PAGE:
On Wednesday, Minister for Home Affairs and Law, K Shanmugam, grilled Non-constituency Member of Parliament Leong Mun Wai via a ministerial statement, asking Mr Leong to remove a Facebook post and apologize to the Minister.
In the hour-long exchange, Mr Shanmugam repeatedly asked Mr Leong whether he agreed that the Parti Liyani case was relevant to the disclosure of police investigations against Mr Lee Hsien Yang and Lee Suet Fern by Senior Minister Teo Chee Hean in a recent written parliamentary reply to a People’s Action Party (PAP) Member of Parliament.
For those unaware, the Parti Liyani case is about a former Indonesian domestic worker who had been wrongfully accused of theft by a wealthy family linked to Temasek Holdings and acquitted of the charges against her at the High Court. If not for the acquittal, Ms Parti would have had to serve 26 months in prison.
The news of Ms Parti got the nation riled up over the injustice faced by the Indonesian, who had to spend four years in Singapore facing the charges against her.
This anger and public interest resulted in questions filed by MPs in the Singapore Parliament, where Mr Shanmugam gave a ministerial statement, “Review of the Case of Parti Liyani v Public Prosecutor 2020 SGHC 187“, on 4 November 2020 to address the matter.
In his speech, the Minister referred to Karl Liew, who gave testimonies of the alleged stolen items, which the High Court judge disbelieved and the district court judge relied on for the conviction of Ms Parti.
Mr Shanmugam said, “There are two issues here: whether Karl’s evidence can be relied upon to convict Ms Liyani; and two, whether Karl was being dishonest.”
He went on to state that “AGC (Attorney-General’s Chambers) has decided that hereafter, if any judgment or decision issued in the course of any legal proceedings contains findings that there may have been perjury or other serious offences, AGC will seriously consider whether there should be further investigations, proceedings, in respect of those indicated offences.”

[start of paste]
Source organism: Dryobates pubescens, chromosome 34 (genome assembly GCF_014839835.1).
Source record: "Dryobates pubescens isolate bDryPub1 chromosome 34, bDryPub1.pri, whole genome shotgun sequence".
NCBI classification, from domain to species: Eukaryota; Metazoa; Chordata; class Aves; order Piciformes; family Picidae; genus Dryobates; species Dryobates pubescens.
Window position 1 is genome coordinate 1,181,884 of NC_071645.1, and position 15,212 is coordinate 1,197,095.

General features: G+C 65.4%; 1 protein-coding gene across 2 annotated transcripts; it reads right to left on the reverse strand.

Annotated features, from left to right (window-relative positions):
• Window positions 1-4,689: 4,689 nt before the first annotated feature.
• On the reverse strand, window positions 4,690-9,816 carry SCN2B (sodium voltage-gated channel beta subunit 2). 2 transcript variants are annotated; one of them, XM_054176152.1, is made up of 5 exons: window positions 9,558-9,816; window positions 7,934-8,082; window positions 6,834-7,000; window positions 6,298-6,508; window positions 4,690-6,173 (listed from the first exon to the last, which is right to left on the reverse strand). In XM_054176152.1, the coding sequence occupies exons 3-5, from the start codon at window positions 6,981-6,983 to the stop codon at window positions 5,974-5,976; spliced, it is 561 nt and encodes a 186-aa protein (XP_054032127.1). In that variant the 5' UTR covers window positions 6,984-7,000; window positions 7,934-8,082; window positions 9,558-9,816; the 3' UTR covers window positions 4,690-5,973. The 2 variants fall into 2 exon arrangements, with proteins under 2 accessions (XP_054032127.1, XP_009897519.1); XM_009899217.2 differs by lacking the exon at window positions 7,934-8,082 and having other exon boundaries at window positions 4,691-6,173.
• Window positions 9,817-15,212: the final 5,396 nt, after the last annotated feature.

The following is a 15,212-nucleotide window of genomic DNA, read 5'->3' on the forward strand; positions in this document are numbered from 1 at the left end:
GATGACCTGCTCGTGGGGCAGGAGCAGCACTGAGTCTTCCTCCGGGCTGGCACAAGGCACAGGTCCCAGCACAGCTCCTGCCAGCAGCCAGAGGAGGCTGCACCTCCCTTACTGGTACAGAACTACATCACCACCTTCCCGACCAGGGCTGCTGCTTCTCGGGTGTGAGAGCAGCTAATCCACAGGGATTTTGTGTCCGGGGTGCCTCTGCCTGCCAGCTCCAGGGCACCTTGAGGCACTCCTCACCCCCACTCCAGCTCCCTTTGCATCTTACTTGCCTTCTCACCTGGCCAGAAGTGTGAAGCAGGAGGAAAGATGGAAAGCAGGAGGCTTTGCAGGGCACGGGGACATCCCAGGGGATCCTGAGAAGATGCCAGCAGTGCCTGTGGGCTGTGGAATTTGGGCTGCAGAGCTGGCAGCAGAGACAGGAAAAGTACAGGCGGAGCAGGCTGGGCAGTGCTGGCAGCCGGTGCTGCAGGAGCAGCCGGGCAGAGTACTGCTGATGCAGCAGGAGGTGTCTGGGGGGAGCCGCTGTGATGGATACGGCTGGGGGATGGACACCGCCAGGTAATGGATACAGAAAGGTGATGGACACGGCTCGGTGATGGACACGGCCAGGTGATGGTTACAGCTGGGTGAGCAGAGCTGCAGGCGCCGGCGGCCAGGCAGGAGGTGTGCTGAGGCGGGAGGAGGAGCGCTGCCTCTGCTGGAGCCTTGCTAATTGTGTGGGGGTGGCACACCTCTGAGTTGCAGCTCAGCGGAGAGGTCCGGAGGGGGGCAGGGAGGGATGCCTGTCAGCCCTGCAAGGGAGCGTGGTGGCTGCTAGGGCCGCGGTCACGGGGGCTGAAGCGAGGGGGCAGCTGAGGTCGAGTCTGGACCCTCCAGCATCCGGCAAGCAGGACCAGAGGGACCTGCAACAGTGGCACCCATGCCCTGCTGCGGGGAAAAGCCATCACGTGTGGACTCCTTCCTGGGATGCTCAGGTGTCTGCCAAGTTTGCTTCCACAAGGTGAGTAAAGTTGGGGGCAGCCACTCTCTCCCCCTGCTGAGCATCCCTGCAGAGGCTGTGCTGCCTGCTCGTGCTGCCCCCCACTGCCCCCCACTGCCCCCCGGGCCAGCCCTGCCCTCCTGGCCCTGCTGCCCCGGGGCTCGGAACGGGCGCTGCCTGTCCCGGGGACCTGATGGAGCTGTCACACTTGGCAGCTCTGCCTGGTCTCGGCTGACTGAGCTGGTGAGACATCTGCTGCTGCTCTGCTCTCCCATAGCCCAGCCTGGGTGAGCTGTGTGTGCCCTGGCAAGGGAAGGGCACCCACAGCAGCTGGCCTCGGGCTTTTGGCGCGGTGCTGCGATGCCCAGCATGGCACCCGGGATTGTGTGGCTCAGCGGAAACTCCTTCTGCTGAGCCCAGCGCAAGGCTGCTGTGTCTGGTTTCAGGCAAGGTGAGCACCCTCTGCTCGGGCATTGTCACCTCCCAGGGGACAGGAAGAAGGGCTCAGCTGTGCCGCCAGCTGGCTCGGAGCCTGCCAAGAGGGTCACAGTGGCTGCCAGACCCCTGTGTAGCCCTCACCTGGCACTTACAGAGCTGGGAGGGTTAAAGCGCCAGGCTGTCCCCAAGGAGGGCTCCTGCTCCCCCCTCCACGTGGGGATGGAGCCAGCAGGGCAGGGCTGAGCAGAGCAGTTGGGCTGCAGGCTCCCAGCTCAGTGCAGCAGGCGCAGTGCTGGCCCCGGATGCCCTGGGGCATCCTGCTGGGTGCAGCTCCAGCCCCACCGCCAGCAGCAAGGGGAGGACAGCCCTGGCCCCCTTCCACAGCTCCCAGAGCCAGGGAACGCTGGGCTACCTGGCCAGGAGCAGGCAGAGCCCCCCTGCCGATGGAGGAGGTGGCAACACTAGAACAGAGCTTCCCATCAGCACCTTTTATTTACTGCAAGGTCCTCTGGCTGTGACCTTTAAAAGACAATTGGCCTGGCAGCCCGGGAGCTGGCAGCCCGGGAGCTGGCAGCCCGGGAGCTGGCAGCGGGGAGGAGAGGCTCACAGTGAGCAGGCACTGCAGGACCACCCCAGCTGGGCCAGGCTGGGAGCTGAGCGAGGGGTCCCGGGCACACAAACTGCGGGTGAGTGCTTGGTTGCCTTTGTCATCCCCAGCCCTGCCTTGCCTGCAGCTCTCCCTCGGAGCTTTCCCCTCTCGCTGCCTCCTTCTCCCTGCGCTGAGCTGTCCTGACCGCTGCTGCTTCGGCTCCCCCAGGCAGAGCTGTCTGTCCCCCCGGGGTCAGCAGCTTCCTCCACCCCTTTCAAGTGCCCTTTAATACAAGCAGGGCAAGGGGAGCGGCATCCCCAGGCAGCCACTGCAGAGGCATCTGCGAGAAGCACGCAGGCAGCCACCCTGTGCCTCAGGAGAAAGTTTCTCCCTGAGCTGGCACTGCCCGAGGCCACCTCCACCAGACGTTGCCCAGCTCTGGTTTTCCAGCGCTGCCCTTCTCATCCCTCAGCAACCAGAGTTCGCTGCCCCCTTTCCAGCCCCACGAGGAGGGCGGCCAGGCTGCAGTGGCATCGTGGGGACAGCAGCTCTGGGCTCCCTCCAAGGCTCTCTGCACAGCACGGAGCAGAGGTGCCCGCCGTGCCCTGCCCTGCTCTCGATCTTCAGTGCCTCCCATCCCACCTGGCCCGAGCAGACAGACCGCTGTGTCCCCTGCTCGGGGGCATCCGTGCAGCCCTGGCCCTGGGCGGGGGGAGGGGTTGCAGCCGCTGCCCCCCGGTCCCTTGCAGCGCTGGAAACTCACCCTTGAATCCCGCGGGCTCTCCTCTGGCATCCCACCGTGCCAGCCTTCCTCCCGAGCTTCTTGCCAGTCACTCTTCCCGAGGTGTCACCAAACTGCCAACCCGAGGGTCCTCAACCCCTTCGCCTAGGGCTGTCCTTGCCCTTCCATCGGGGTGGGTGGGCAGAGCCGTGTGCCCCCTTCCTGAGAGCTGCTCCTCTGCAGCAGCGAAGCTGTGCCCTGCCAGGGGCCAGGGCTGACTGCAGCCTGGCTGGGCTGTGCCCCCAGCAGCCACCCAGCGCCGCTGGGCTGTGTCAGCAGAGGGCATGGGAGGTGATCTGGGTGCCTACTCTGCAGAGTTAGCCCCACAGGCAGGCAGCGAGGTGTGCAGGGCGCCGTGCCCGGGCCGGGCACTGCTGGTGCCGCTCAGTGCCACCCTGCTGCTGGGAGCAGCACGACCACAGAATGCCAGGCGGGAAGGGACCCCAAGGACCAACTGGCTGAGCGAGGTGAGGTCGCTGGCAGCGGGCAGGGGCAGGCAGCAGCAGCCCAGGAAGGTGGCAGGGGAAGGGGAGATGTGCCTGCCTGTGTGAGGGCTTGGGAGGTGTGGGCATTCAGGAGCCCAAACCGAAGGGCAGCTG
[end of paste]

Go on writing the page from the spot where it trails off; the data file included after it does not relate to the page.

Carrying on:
The Minister then revealed that Karl had been investigated for whether he had committed any criminal offences, including perjury.
“Statements have been taken from Karl on the following points: whether the items highlighted by the High Court had been in his possession; his explanations for his inconsistencies during trial regarding these items; the investigations have been completed. A statement will be announced later this evening based on these investigations.”
Now, compare this with Mr Teo’s disclosure of the investigation on 2 March 2023, which was made in response to a question that asked: “whether an e-book, “The Battle Over Lee Kuan Yew’s Last Will”, accurately represents the circumstances surrounding the signing of Mr Lee Kuan Yew’s last will, as found by the Disciplinary Tribunal and the Court of Three Judges in disciplinary proceedings against Mrs Lee Suet Fern, where she was found guilty of professional misconduct.”
The question itself was titled, “Accuracy of E-book’s Representation of the Signing of Mr Lee Kuan Yew’s Last Will.”
Mr Teo criticized the author of the e-book, disagreeing with the observations of the e-book, stating that it “totally ignores the facts and findings which had been established, after an objective and thorough examination of the case, by the Court of Three Judges (C3J) in November 2020 and a Disciplinary Tribunal (DT) in February 2020.”
All was fine except for when he blurted out that the two were under ongoing police investigation for suspected perjury, which was widely reported by the media and the basis of parliamentary questions filed this month about police procedure when it comes to the disclosure of individuals being investigated.
Mr Leong had explicitly asked to explain the difference in approach by the Government on Mr and Mrs Lee compared to the six former Keppel executives whom the Government has refused to name.
Relevance of disclosure to questions
The difference between the disclosure of the investigations against Karl and the Lees may come down to the point of relevance that Mr Shanmugam tries to suggest that there is.